Born on 24 August 1910 at Sarnow, qKielce region, son of Jan and Marianna Burza. In 1931 he volunteered for the military service and was poseted to the 4th Air Regiment in Torun. In 1932 he completed a course of
assistant mechanics and graduated from the NCO School. In 1933 he completed a flying course at Grudziadz, and then was posted to the 42nd Line Flight of the 4th Air Regiment. In 1934 he completed an advanced flying course at Grudziadz and from 2 October he was a pilot of the 142nd Fighter Flight of the 4th Regiment. On 11 May 1935 he was involved in a mid-air collision of two PZL P.7s. Lt Dyonizy Durka, who was killed, was found responsible for the accident, while Lce Cpl Wladyslaw Gnys (P.7 no. 6.78) suffered only light injuries. On 1 August 1935, while taxiing in P.7 no. 6.87 he collided with P.7 no. 6.130. In the spring of 1936 he completed a flying instructor's course at the Air Force Officers' Training Centre at Deblin. On 1 October 1936 he joined the Cadet Officers' School for NCOs at Bydgoszcz. In August 1938 he transferred to the 3rd year (term) of the Air Force Cadet Officers School at Deblin. At the same time he was a flying instructor for cadet officers of junior terms. On 2 June 1939 he was posted to the 121st Fighter Flight of the 2nd Air Regiment in Cracow. On 1 September 1939 morning Gnys took off with the commander of the III/2 Fighter Squadron, Capt. Medwecki, to intercept German bombers. Capt. Medwecki was shot down over his airfield by a Junkers 87, but Gnys evaded the Germans and subsequently fought a victorious air combat. It is generally assumed that he was the first allied pilot to score an air victory in World War 2. In subsequent days he flew combat sorties, but failed to score more victories. On 18 September he crossed the Rumanian border at Kuty. He managed to leave Rumania by sea and on 19 November 1939 he arrived at Marseilles. In early 1940 he joined the so-called Montpellier Group. Following training he was posted to the section of Lt Kazimierz Bursztyn, attached to the Groupe de Chasse III/1. After the death of Lt Bursztyn on 25 May Gnys took command of the section. Following the fall of France, via North Africa, Casablanca and Gibraltar he reached Britain on 14 July 1940. He received service no. P-1298. On 20 August 1940 he was posted to No. 302 Squadron, but on 2 September he was reposted for training to No. 5 Operational Training Unit. On 26 September he rejoined No. 302 Squadron and with it he fought in the Battle of Britain. On 30 January 1942 he was transferred to the operations room of No. 302 Squadron (during summer 1942 for a short time No. 303 Squadron). In December 1942 he resumed flying with No. 302 Squadron. On 10 February 1943 he was reposted to No. 316 Squadron, and on 15 March he was appointed the 'A' Flight commander. From August to October 1943 he flew with No. 309 (Army Co-operation) Squadron, he was one of a number of fighter pilots posted to the unit to ensure smooth conversion onto single-seat fighter-reconnaissance aircraft. In October 1943 he was posted to the HQ 18 Fighter Wing (Sector). Subsequently he was a Liaison Officer at the HQ No. 84 Group RAF. On 26 August 1944 he took command of No.317 Squadron. The next day he was shot down during a bombing mission against German troops south of Rouen. Wounded, he was taken prisoner. Several days later he managed to escape with help from French partisans and hid until the arrival of allied forces. Subsequently he wa staken to a hospital in Swindon, England. Following convalescence, in January 1945 he joined the the Polish Air Force Staff College at Weston-super- -Mare. Upon graduation, in September 1945 he was posted to the HQ Fighter Command RAF, and stayed at thispost until the disbandment of the Polish Air Force. Demobilised, in 1948 he emigrated to Canada. He ran a farm, and then he worked in industry. In 1965 he visited Poland for the first time since the war. In 1982 his biography, written by his wife Barbara, was published under the title 'First Kill' (published in Poland in 1996). In 1996 he visited Poland and took part in the ceremony of naming the primary school at Zurada after him, and was made a honorary citizen of the town of Olkusz. He died on 28 February 2000 and was buried at Mount Osborne, Beanville,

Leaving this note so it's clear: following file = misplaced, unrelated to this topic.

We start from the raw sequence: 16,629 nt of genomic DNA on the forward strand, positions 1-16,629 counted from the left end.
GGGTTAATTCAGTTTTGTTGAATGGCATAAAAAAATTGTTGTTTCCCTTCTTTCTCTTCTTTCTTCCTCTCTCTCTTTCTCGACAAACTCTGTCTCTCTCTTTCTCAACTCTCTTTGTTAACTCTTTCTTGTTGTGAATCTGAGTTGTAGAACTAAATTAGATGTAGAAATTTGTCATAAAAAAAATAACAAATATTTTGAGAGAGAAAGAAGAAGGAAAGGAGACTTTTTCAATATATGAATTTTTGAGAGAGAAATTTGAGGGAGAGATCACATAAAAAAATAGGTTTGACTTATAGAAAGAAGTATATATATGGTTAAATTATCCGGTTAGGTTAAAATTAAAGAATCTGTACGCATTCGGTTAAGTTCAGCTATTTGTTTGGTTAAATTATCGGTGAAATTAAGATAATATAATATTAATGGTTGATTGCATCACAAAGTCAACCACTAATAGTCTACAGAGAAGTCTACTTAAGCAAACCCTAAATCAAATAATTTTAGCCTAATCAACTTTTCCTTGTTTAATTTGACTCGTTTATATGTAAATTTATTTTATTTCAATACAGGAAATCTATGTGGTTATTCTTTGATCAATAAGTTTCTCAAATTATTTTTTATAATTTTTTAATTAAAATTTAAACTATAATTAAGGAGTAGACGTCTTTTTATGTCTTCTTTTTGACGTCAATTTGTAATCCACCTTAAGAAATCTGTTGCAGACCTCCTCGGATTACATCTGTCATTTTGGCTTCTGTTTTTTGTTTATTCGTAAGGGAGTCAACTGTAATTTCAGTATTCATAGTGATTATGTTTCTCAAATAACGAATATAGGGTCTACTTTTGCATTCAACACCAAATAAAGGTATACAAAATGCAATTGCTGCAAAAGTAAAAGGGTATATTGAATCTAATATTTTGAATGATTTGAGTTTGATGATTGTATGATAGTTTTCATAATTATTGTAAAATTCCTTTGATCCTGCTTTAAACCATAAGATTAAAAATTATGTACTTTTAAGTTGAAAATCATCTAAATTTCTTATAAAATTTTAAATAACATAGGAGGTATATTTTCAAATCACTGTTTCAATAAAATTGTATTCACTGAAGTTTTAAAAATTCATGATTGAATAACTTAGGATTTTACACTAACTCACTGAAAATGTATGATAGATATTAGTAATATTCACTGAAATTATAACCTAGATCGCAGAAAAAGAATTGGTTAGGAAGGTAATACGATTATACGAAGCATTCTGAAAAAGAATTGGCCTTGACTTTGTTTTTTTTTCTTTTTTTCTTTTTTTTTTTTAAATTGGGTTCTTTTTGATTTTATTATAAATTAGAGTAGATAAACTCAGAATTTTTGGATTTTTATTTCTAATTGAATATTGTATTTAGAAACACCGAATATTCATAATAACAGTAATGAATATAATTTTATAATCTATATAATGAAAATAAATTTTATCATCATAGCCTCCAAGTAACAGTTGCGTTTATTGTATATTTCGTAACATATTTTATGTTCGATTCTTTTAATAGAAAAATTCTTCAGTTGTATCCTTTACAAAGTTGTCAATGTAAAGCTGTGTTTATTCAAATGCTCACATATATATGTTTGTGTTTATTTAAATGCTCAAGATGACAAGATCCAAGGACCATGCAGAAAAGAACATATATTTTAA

His decorations included the
Bronze Cross of Merit (before the war),
the Silver Cross of Virtuti Militari (no. 10766),
the Cross of Valour and two bars, and
the French Croix de Guerre.
In 1999 he was awarded
the Commander's Cross of Polonia Restituta.